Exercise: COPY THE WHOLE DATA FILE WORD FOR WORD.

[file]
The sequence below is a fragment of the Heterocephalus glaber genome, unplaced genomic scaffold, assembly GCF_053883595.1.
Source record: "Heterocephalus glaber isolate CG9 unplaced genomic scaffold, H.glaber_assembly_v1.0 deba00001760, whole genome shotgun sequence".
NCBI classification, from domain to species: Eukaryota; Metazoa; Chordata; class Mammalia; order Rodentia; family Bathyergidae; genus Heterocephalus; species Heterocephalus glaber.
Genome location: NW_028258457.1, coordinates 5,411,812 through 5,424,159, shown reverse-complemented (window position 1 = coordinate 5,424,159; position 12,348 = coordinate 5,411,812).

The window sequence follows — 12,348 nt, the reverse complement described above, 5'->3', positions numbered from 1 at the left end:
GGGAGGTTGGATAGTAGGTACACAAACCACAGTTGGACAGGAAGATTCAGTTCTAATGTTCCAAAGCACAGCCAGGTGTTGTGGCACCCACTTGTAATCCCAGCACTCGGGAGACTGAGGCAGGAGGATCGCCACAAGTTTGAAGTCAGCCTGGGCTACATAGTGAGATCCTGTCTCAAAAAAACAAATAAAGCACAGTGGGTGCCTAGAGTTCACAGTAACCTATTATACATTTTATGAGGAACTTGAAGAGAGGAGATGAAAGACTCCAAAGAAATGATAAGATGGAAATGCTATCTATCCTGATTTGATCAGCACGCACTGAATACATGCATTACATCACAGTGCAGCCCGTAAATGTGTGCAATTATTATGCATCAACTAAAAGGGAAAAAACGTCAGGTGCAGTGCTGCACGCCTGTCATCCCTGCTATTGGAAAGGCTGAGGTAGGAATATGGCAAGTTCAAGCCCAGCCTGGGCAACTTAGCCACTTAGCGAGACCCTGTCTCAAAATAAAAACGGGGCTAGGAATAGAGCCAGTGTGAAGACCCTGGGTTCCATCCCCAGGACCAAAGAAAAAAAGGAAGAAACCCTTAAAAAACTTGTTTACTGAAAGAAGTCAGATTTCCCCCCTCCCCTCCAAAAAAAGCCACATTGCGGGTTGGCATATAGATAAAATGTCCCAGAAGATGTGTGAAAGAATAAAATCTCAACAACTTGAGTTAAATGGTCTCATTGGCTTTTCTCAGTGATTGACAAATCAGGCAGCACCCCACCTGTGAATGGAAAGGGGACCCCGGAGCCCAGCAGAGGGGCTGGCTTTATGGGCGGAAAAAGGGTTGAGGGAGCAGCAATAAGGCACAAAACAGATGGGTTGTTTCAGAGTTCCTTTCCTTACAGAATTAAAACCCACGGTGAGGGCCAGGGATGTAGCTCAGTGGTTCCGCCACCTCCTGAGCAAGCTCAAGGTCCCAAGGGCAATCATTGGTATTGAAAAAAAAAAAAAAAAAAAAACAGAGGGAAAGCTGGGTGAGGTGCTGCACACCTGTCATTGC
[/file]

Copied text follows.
The sequence below is a fragment of the Heterocephalus glaber genome, unplaced genomic scaffold, assembly GCF_053883595.1.
Source record: "Heterocephalus glaber isolate CG9 unplaced genomic scaffold, H.glaber_assembly_v1.0 deba00001760, whole genome shotgun sequence".
NCBI classification, from domain to species: Eukaryota; Metazoa; Chordata; class Mammalia; order Rodentia; family Bathyergidae; genus Heterocephalus; species Heterocephalus glaber.
Genome location: NW_028258457.1, coordinates 5,411,812 through 5,424,159, shown reverse-complemented (window position 1 = coordinate 5,424,159; position 12,348 = coordinate 5,411,812).

The window sequence follows — 12,348 nt, the reverse complement described above, 5'->3', positions numbered from 1 at the left end:
GGGAGGTTGGATAGTAGGTACACAAACCACAGTTGGACAGGAAGATTCAGTTCTAATGTTCCAAAGCACAGCCAGGTGTTGTGGCACCCACTTGTAATCCCAGCACTCGGGAGACTGAGGCAGGAGGATCGCCACAAGTTTGAAGTCAGCCTGGGCTACATAGTGAGATCCTGTCTCAAAAAAACAAATAAAGCACAGTGGGTGCCTAGAGTTCACAGTAACCTATTATACATTTTATGAGGAACTTGAAGAGAGGAGATGAAAGACTCCAAAGAAATGATAAGATGGAAATGCTATCTATCCTGATTTGATCAGCACGCACTGAATACATGCATTACATCACAGTGCAGCCCGTAAATGTGTGCAATTATTATGCATCAACTAAAAGGGAAAAAACGTCAGGTGCAGTGCTGCACGCCTGTCATCCCTGCTATTGGAAAGGCTGAGGTAGGAATATGGCAAGTTCAAGCCCAGCCTGGGCAACTTAGCCACTTAGCGAGACCCTGTCTCAAAATAAAAACGGGGCTAGGAATAGAGCCAGTGTGAAGACCCTGGGTTCCATCCCCAGGACCAAAGAAAAAAAGGAAGAAACCCTTAAAAAACTTGTTTACTGAAAGAAGTCAGATTTCCCCCCTCCCCTCCAAAAAAAGCCACATTGCGGGTTGGCATATAGATAAAATGTCCCAGAAGATGTGTGAAAGAATAAAATCTCAACAACTTGAGTTAAATGGTCTCATTGGCTTTTCTCAGTGATTGACAAATCAGGCAGCACCCCACCTGTGAATGGAAAGGGGACCCCGGAGCCCAGCAGAGGGGCTGGCTTTATGGGCGGAAAAAGGGTTGAGGGAGCAGCAATAAGGCACAAAACAGATGGGTTGTTTCAGAGTTCCTTTCCTTACAGAATTAAAACCCACGGTGAGGGCCAGGGATGTAGCTCAGTGGTTCCGCCACCTCCTGAGCAAGCTCAAGGTCCCAAGGGCAATCATTGGTATTGAAAAAAAAAAAAAAAAAAAAACAGAGGGAAAGCTGGGTGAGGTGCTGCACACCTGTCATTGC